RIVERDALE, N.D. - The 2012-2013 winter access policy for western and central North Dakota including Lake Sakakawea and Lake Audubon is now available.
Ryan Newman, lake manager, said, "The lake has not yet frozen over, but with the recent cold weather it won’t be long. We urge everyone to exercise extreme caution. Thin ice or open water may exist near springs and pressure ridges throughout the winter."
Newman encouraged fishermen to use only licensed, motorized vehicles and existing authorized public roads for entering and leaving ice fishing access areas. He said if conditions do not allow immediate access onto the ice from the road or ramp, vehicles are permitted to travel along the frozen shoreline within 100 feet of the edge of the ice for a distance not to exceed 1/4 mile either direction of the access point. Some public roads often drift closed with snow and will not be plowed open. In these instances, operating a motor vehicle off-road to obtain access is not allowed.
The following are prohibited:
- Operating motorized vehicles in a negligent manner. This includes, but is not limited to, operating the vehicle in a manner other than transportation directly to and from the lake. Driving away from the shoreline except on authorized public access roads creates unauthorized trails and adversely impacts wildlife habitat and cultural resources.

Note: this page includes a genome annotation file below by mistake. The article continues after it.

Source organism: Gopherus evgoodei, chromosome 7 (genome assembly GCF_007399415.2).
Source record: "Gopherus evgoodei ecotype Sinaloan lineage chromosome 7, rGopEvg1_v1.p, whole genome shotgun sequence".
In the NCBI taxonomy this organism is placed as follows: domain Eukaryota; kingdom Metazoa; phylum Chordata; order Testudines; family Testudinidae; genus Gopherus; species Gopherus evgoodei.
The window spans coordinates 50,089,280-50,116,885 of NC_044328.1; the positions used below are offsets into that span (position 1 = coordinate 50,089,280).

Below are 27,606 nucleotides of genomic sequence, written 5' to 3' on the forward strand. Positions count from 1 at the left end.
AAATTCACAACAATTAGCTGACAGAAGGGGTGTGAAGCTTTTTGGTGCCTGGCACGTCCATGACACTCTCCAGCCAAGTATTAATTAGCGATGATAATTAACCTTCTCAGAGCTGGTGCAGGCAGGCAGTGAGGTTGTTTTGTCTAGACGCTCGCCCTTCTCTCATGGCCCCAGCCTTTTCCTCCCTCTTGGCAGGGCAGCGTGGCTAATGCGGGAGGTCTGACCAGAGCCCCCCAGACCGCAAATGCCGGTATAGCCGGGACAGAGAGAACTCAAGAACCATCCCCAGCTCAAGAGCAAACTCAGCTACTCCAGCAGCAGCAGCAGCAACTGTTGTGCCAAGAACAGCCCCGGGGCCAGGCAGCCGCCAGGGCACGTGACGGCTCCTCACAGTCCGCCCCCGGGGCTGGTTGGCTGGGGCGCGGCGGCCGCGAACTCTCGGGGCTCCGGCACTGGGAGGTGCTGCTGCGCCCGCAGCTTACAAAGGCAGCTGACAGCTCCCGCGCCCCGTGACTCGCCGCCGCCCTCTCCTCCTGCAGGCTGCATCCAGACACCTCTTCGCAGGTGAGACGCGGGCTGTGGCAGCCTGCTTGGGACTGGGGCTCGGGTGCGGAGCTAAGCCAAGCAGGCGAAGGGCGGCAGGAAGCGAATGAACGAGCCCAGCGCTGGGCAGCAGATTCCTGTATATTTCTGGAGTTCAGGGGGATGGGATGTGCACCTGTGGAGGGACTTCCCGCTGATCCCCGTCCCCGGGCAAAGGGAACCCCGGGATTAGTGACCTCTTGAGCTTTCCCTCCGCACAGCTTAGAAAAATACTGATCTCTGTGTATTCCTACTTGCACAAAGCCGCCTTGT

- Collecting, destroying, altering and/or removing vegetation, cultural or other natural resources. Except a natural object to mark a hole greater than 10 inches that must be visible from a minimum of 150ft required by state law.
- Unattended property (other than ice/fish houses that have the required information based on regulations from the North Dakota Game & Fish, i.e. name and address or phone number. In addition, they are required to remove fish houses from all waters by midnight March 15 and only can use fish houses after March 15, if they are removed daily, as required by state law).
Have fun this winter and be safe, Newman said. But “always know before you go,” he cautioned. He recommended to check with someone who is near the particular body of water where you are accessing. Bait shops, outfitters, game wardens, and public land managers are all valuable sources for ice condition updates, he said.
For additional information contact: the U.S. Army Corps of Engineers Offices in Riverdale, N.D. (701)654-7411 or Williston (701) 572-6494 or the North Dakota Game & Fish Office in Riverdale(701) 654-7475 or Williston (701) 774-4320.
Release no. 20121214-001